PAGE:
Judge Barrett’s Addition to the Bench Could Help Depoliticize the Supreme Court: JCN President

By Janita Kan
Janita Kan
Janita Kan
Janita Kan is a reporter based in New York covering the Justice Department, courts, and First Amendment.
October 2, 2020 Updated: October 3, 2020

Judge Amy Coney Barrett’s potential confirmation to the Supreme Court could play a positive role in attempts to depoliticize the nation’s top court, Judicial Crisis Network President Carrie Severino told The Epoch Times.

Barrett’s judicial philosophy is one of the important factors that influenced President Donald Trump’s decision to nominate her to replace late Associate Justice Ruth Bader Ginsburg. She is described as an originalist and textualist, a judge who promises to interpret the U.S. Constitution or statutes based on what the original authors intended at the time of ratification and puts weight on the actual text of the law.

This judicial approach, Severino says, is what could help diffuse the current political state at the Supreme Court as justices would be less likely to inject their policy preferences in decisions if they stick to the text of the law.

“From my perspective, that really bodes well for attempts to depoliticize the court, because what brings the politics into the system is having the court deciding issues itself that are supposed to be decided by the American people,” Severino said.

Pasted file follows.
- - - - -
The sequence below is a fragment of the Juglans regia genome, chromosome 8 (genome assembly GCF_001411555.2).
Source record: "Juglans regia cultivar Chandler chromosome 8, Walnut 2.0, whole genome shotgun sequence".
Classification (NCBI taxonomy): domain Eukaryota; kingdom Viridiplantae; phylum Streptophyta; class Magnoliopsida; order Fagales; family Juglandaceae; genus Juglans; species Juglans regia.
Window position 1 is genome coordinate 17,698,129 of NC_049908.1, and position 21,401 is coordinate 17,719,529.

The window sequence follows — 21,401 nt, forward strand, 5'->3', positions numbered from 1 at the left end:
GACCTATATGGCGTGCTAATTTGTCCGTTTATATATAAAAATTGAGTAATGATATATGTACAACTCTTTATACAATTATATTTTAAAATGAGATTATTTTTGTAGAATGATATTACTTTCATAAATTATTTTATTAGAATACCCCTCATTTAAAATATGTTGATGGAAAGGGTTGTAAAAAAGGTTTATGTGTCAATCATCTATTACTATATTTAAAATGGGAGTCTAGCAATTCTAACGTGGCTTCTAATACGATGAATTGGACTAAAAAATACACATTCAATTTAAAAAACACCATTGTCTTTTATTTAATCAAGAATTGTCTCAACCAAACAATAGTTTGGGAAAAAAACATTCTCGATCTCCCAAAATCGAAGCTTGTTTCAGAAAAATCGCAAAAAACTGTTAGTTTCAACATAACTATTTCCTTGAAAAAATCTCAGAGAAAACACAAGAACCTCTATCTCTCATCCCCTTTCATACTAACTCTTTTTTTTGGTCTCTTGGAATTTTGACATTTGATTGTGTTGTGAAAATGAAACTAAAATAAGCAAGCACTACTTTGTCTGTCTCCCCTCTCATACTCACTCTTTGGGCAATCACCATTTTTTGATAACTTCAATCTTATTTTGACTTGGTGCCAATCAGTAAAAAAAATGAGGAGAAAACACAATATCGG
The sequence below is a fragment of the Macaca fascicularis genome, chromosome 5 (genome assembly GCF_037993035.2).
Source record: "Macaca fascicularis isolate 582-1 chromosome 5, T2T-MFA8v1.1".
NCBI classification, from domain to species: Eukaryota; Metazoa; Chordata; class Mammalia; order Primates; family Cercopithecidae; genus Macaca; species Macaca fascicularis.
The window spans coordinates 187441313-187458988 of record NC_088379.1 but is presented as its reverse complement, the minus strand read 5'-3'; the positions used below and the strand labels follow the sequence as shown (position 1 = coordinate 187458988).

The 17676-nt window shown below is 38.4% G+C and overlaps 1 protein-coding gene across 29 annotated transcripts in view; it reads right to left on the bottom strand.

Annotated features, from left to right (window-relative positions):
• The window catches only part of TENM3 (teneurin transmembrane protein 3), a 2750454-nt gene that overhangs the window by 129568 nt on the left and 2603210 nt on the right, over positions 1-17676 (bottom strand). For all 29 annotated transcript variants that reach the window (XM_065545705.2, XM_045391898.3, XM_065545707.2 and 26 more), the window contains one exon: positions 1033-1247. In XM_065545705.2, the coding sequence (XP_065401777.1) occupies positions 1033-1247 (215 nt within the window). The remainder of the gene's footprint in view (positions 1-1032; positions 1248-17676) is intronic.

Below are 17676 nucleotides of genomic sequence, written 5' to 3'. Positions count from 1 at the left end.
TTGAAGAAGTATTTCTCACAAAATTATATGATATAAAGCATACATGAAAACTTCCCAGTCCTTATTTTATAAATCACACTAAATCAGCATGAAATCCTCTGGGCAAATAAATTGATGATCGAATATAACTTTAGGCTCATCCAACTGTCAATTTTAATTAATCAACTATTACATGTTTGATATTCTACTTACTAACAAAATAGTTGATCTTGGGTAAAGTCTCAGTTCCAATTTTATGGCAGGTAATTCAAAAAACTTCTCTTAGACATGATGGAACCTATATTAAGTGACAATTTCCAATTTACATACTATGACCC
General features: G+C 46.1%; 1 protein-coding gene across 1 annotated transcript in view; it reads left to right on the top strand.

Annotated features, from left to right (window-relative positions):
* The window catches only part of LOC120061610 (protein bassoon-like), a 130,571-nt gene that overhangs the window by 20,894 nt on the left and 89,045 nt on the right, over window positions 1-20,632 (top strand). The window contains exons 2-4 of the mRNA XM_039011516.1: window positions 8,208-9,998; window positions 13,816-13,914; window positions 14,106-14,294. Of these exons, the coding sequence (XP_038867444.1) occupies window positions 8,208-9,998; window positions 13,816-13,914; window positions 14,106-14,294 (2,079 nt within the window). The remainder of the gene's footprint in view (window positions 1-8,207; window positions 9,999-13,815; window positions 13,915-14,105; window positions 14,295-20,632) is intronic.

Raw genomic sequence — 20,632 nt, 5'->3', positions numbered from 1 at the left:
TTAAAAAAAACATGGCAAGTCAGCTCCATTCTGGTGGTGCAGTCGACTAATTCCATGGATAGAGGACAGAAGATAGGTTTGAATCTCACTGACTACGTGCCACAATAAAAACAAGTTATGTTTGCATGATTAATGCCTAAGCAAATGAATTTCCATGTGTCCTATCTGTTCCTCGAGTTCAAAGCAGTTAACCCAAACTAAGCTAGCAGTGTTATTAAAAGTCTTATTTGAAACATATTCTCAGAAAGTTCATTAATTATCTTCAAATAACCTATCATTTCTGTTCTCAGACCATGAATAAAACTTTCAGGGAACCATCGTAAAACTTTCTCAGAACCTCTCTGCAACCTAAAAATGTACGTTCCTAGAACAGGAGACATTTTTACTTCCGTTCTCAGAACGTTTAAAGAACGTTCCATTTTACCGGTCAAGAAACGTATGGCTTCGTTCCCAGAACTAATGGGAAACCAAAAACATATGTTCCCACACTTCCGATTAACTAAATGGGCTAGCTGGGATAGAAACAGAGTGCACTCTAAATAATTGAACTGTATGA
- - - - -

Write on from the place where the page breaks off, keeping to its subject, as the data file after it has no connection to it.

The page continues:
Judge Amy Coney Barrett
Judge Amy Coney Barrett speaks after being nominated to the U.S. Supreme Court by President Donald Trump in the Rose Garden of the White House in Washington, on Sept. 26, 2020. (Olivier Douliery/AFP via Getty Images)

The Judicial Crisis Network is a conservative organization that works to confirm judges that are dedicated to adhering to the Constitution and the rule of law. The group helped confirm both of Trump’s Supreme Court nominees such as Justice Brett Kavanaugh, and have launched several ad campaigns to assist with Barrett’s confirmation.

Judges would begin to act as legislators if they have in mind that they could update the law when interpreting the text, Severino said. This would lead to an examination of what direction the law should take, which in turn raises questions about whether a judge’s personal policy preference would play a part in that decision.

But if a judge considers himself or herself bound to the text of the law, then it is less likely that they would import their own ideas of what would be best in the law or how the law would work, she added.

“Because they’re going to be limiting themselves to the actual words that were written by our elected representative,” she said. “That better reflects what our actual constitutional system is supposed to be because it’s our elected representatives, not the judges—who are not even elected—the judges are simply reading the laws, the legislators are the ones who are supposed to be writing the laws.”

She argued that if there were nine originalists on the bench, the Supreme Court nomination process could be less political than what had transpired in recent years.